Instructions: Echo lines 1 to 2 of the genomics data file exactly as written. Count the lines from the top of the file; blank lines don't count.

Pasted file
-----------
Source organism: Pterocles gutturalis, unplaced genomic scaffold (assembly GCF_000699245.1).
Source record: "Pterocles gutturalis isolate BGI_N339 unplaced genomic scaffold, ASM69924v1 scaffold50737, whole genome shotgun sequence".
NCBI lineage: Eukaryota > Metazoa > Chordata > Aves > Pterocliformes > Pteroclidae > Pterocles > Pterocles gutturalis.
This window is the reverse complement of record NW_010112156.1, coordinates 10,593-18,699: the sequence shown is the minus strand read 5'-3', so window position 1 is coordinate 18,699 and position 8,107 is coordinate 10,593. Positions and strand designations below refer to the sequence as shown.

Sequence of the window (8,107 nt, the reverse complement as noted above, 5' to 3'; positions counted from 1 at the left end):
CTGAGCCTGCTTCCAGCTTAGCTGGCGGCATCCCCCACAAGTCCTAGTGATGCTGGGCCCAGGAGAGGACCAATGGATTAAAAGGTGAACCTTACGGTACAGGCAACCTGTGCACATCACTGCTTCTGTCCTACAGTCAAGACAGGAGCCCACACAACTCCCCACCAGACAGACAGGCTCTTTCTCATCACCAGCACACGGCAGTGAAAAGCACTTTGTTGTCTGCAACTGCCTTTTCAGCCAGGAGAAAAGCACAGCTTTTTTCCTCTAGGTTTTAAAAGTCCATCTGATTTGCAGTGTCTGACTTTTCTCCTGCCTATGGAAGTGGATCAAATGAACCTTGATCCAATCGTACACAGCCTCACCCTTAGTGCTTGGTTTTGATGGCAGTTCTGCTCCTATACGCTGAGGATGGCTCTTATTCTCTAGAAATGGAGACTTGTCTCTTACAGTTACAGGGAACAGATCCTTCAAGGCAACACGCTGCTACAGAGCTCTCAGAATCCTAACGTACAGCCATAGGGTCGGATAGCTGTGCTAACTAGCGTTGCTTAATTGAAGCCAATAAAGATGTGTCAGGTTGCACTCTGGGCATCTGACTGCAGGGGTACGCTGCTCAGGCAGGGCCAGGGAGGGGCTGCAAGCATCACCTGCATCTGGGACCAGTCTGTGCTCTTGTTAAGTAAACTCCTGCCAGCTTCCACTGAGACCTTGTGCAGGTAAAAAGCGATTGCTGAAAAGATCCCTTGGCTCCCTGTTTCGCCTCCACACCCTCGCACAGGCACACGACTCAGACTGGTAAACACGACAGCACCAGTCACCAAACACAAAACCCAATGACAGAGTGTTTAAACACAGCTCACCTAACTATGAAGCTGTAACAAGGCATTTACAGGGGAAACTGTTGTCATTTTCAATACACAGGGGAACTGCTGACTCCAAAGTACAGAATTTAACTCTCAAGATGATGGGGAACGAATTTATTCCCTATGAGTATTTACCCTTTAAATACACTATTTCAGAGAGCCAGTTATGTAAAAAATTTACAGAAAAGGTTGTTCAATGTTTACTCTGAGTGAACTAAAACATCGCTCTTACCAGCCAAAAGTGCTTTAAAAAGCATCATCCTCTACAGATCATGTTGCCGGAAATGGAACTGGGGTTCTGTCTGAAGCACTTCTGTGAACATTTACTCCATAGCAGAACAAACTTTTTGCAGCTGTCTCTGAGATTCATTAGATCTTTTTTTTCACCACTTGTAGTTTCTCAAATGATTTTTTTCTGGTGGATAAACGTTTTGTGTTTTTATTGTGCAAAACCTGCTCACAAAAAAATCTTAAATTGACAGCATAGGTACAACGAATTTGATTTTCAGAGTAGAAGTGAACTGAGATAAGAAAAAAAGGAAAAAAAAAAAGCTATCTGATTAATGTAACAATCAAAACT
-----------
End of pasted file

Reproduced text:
Source organism: Pterocles gutturalis, unplaced genomic scaffold (assembly GCF_000699245.1).
Source record: "Pterocles gutturalis isolate BGI_N339 unplaced genomic scaffold, ASM69924v1 scaffold50737, whole genome shotgun sequence".